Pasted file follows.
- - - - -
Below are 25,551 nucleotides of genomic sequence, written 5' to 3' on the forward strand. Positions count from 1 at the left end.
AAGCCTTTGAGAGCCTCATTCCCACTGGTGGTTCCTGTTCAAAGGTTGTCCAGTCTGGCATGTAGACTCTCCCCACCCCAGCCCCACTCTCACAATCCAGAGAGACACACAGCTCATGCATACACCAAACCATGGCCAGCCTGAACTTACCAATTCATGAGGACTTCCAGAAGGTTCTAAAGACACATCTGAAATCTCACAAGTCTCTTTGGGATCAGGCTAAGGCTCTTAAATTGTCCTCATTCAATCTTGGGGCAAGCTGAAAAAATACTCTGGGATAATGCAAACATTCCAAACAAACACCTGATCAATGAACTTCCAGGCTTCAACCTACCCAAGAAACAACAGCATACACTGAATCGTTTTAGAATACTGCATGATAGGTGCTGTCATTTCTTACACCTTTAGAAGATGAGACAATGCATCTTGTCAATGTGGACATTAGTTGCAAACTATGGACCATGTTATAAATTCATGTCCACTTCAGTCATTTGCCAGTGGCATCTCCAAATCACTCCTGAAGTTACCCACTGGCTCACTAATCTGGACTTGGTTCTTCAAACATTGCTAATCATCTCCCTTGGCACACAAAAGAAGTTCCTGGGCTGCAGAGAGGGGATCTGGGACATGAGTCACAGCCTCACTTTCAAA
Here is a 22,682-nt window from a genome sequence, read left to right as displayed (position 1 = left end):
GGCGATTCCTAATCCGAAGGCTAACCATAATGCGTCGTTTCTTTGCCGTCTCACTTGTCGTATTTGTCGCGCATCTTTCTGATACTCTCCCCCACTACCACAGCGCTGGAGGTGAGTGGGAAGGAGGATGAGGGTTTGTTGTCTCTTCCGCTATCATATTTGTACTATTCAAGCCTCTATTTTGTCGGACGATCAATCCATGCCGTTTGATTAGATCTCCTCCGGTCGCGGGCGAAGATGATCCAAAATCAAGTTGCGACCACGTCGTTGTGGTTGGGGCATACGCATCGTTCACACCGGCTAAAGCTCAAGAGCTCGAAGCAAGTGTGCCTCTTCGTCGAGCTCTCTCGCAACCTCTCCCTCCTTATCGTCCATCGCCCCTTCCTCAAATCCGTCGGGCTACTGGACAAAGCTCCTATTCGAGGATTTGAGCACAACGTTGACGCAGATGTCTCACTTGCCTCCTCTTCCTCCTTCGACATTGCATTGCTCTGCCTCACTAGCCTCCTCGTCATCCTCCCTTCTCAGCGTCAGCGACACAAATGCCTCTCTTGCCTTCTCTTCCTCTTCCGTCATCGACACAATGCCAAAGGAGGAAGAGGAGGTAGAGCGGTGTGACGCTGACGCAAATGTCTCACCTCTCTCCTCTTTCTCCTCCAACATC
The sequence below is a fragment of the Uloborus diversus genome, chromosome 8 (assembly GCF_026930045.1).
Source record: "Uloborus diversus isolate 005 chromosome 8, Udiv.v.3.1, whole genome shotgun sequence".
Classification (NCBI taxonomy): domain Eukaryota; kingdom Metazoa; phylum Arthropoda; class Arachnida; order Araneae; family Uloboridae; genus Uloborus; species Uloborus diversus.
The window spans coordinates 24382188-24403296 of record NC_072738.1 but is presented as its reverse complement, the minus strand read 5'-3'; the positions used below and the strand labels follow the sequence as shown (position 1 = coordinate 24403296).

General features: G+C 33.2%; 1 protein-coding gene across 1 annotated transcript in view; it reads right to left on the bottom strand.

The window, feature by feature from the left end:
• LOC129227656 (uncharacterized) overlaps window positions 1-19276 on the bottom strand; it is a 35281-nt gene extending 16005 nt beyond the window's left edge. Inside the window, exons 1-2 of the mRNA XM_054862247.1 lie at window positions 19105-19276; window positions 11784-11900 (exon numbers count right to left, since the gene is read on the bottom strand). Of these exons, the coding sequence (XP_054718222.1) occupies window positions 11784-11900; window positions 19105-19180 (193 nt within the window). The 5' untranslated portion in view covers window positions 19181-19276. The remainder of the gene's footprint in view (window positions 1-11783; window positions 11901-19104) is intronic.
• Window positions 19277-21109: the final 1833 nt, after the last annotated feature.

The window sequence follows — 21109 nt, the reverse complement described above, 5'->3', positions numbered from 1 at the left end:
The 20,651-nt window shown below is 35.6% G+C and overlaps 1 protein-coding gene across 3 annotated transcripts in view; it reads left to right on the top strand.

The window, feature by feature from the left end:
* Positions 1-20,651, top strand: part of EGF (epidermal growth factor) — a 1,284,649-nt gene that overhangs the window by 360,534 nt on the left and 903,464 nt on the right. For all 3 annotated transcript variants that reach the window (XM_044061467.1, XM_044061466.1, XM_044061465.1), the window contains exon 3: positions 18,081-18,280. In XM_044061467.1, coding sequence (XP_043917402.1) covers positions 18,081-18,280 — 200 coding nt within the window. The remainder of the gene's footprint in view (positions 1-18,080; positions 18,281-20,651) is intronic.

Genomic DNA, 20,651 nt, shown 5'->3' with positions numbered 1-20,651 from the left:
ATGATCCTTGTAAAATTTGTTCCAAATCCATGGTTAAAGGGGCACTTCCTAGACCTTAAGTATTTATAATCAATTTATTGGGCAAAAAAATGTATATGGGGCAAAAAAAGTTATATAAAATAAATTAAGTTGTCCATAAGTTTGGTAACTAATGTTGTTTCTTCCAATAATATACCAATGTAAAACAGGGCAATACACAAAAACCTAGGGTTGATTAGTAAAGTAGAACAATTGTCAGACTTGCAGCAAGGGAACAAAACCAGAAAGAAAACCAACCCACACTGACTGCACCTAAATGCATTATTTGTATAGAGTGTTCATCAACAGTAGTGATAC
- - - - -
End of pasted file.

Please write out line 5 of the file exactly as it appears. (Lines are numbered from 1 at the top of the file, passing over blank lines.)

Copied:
The sequence below is a fragment of the Uloborus diversus genome, chromosome 8 (assembly GCF_026930045.1).